Alumni in professions report to students in School of Business Q&A

Seated on the stage at Butler Church, the panelists were asked questions via a prerecorded video from current undergraduate students as well as from the floor. Subjects ranged from money management to how to enhance a resume.

Kamps (BA '04) majored in business administration with an emphasis on marketing and management. She was also a basketball player and part of the track team. Kamps is currently a self-employed agent for Farmers Insurance.

"I knew that I wanted to go into sales because I love talking to people and I also wanted to be an independent business owner," Kamps said. "When I started really looking for jobs I realized that owning my own insurance agency would allow me to achieve both of these goals."

FPU equipped her with a solid ethical foundation, Kamps said. "It taught me how to apply that, along with the business knowledge we were taught, in my daily career. Through my classes at FPU I got a glimpse of what business in the real world was like, which helped prepare me for what I face on a daily basis," she said.

All business students should enhance their degree with internships, Kamps stated after the program. "They give you experience that complements the degree you receive from FPU to make you a better candidate for any job. They also expand your knowledge of the business world, as you get to put classroom knowledge into practice," she said.

Acree (BA '07) graduated with a major in organizational leadership through the degree completion program. He is a risk manager at the California Risk Management Authority. "I didn't exactly choose the field, I kind of fell into it," Acree said. He became a loss control consultant after trying several jobs. "Once I'd been in it about six months I knew I would do it the rest of my life. It allows me great freedom, I get to learn about a lot of different businesses and industries and I get to help prevent accidents and injuries."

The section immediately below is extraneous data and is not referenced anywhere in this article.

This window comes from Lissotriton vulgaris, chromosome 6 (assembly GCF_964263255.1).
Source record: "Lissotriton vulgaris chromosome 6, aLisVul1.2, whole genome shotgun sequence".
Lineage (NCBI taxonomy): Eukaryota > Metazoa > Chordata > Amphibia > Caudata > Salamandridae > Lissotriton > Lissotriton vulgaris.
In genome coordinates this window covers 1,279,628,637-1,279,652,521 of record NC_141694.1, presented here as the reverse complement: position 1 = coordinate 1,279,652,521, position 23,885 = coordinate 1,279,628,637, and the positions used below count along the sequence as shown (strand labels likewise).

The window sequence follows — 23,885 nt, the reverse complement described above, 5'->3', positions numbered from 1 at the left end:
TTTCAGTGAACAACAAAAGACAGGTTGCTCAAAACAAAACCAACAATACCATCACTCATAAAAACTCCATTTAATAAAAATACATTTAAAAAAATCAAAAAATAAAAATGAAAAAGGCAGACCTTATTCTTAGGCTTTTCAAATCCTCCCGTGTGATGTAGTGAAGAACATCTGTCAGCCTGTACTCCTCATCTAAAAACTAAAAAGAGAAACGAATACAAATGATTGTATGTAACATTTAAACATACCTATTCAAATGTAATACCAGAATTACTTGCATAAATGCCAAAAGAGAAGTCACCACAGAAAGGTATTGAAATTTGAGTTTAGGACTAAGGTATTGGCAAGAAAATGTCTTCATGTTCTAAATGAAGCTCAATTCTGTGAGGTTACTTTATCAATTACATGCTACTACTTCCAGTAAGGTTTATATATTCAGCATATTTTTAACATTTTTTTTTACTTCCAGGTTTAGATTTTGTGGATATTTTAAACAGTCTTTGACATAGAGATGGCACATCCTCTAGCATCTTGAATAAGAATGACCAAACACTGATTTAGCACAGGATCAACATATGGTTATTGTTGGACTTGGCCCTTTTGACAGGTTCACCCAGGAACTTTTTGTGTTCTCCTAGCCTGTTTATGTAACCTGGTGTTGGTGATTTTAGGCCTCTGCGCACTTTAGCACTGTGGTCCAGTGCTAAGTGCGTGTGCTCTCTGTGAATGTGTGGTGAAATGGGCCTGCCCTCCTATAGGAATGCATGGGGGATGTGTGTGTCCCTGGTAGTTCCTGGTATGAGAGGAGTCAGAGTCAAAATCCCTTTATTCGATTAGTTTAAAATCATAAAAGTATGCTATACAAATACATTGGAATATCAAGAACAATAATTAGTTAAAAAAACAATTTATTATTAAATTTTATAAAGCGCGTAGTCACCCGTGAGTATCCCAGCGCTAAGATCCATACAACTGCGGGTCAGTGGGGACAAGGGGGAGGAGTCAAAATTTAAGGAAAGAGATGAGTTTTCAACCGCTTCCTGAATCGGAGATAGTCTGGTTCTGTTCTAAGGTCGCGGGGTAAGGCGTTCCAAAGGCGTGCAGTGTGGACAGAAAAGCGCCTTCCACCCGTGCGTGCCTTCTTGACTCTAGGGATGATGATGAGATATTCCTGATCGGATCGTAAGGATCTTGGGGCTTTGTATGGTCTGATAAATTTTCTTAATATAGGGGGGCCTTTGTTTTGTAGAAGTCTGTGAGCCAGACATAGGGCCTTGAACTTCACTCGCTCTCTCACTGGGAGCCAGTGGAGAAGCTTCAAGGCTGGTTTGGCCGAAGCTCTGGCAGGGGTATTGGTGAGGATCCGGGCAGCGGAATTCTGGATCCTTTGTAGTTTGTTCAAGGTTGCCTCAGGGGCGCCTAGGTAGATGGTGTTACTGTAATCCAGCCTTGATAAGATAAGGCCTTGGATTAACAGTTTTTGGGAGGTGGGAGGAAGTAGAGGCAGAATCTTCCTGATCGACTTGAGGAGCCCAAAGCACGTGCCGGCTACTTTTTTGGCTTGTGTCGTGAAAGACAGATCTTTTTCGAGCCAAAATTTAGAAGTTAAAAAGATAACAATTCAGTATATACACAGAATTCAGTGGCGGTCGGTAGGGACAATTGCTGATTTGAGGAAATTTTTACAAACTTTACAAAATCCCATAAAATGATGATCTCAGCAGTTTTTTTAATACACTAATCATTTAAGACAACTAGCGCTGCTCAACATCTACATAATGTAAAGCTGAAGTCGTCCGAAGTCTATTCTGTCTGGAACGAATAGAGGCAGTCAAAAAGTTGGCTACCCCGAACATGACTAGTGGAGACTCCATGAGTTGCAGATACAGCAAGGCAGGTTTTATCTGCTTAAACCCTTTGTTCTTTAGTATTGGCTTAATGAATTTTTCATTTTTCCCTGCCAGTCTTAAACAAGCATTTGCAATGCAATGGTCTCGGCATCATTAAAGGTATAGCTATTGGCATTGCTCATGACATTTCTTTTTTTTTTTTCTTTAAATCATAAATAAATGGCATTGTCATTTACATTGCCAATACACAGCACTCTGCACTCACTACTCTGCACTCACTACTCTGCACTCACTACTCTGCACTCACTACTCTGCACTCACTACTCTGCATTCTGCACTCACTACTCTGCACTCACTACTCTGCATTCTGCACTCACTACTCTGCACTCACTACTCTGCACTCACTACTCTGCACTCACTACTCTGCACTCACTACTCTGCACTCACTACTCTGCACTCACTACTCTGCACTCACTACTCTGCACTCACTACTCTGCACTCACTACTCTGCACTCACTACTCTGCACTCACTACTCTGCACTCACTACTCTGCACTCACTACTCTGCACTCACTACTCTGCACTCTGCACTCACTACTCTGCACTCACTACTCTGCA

The organizational leadership program at FPU gave Acree confidence at work and in school. "I would suggest to all business majors to do a couple of things," he said in a follow-up interview. "First, don't be afraid to try some different things before settling in on a long-term career. In these days, no one really stays with a company for 25-30-plus years. So, experiment. Secondly, when you’re in a job, accept any assignment and volunteer for everything. No experience is a bad one; they all build your training and experience."

Garcia is working on her master's in leadership and organizational studies. She is a healthcare ombudsman/mediator at Kaiser Permanente who has been in the healthcare industry for more than 25 years. When asked what students should do with the money they have, Garcia answered: "Live frugally today. Think about how you want to live your life. Save, and calculate the costs. Have a five-year, 10-year and retirement plan."

As a final insight, Garcia told students to find a job they really loved. "What class do you really get excited about?" she asked.